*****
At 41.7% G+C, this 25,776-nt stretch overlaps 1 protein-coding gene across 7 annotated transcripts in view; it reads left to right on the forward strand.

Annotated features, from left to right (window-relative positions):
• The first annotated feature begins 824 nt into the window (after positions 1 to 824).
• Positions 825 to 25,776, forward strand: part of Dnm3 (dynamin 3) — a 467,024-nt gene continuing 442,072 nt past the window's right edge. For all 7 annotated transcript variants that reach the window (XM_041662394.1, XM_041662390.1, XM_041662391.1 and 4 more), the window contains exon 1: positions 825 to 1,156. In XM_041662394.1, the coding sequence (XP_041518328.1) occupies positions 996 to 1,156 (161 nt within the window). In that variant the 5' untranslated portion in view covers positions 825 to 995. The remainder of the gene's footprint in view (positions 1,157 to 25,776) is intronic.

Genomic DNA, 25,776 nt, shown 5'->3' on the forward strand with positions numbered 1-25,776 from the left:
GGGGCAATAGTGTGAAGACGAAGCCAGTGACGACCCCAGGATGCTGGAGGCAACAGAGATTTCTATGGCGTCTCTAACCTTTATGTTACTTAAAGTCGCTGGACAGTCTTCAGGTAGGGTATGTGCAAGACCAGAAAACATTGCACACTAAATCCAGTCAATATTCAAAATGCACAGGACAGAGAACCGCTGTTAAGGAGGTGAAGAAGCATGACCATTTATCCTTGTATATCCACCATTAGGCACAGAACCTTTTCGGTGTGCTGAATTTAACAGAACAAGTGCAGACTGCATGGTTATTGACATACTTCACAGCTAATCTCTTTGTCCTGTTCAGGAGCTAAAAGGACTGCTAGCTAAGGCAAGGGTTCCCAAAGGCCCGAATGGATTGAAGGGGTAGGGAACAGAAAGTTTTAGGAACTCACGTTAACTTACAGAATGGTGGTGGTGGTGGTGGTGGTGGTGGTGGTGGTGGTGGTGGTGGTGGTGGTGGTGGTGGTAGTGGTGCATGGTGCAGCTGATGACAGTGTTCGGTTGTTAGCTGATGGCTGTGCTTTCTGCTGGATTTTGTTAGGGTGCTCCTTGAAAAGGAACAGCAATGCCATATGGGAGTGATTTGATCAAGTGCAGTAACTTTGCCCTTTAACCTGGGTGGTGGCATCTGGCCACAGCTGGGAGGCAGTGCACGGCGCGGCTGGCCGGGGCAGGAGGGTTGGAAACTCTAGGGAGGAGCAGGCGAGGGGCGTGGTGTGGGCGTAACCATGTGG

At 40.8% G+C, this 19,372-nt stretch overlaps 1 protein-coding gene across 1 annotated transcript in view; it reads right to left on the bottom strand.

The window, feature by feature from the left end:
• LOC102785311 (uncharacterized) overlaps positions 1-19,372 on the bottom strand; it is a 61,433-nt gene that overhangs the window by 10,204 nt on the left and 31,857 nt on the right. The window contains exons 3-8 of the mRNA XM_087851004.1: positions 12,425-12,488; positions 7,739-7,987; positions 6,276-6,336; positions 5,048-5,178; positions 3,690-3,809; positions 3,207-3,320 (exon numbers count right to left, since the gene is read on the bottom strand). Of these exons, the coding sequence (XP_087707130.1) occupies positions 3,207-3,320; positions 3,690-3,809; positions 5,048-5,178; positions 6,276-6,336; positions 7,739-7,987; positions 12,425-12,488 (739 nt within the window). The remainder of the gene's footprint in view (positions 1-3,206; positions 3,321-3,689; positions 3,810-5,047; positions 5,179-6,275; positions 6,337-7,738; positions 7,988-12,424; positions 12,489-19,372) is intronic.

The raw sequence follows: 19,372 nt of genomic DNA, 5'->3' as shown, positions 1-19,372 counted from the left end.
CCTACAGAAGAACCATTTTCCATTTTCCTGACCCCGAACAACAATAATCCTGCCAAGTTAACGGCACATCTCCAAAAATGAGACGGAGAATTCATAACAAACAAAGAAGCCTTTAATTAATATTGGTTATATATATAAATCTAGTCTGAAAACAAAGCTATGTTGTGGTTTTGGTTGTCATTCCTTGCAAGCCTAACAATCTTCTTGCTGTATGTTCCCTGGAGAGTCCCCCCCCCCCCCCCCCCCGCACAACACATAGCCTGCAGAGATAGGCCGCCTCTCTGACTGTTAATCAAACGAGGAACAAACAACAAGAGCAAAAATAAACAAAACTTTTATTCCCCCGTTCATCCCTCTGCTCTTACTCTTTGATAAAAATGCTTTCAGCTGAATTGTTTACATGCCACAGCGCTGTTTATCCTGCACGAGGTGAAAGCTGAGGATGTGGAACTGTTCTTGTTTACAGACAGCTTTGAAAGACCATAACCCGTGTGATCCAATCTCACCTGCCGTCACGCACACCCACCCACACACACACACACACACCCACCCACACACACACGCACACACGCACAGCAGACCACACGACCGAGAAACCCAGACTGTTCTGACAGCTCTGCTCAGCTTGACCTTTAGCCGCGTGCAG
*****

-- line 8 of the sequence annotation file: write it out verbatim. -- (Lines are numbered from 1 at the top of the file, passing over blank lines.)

The window, feature by feature from the left end: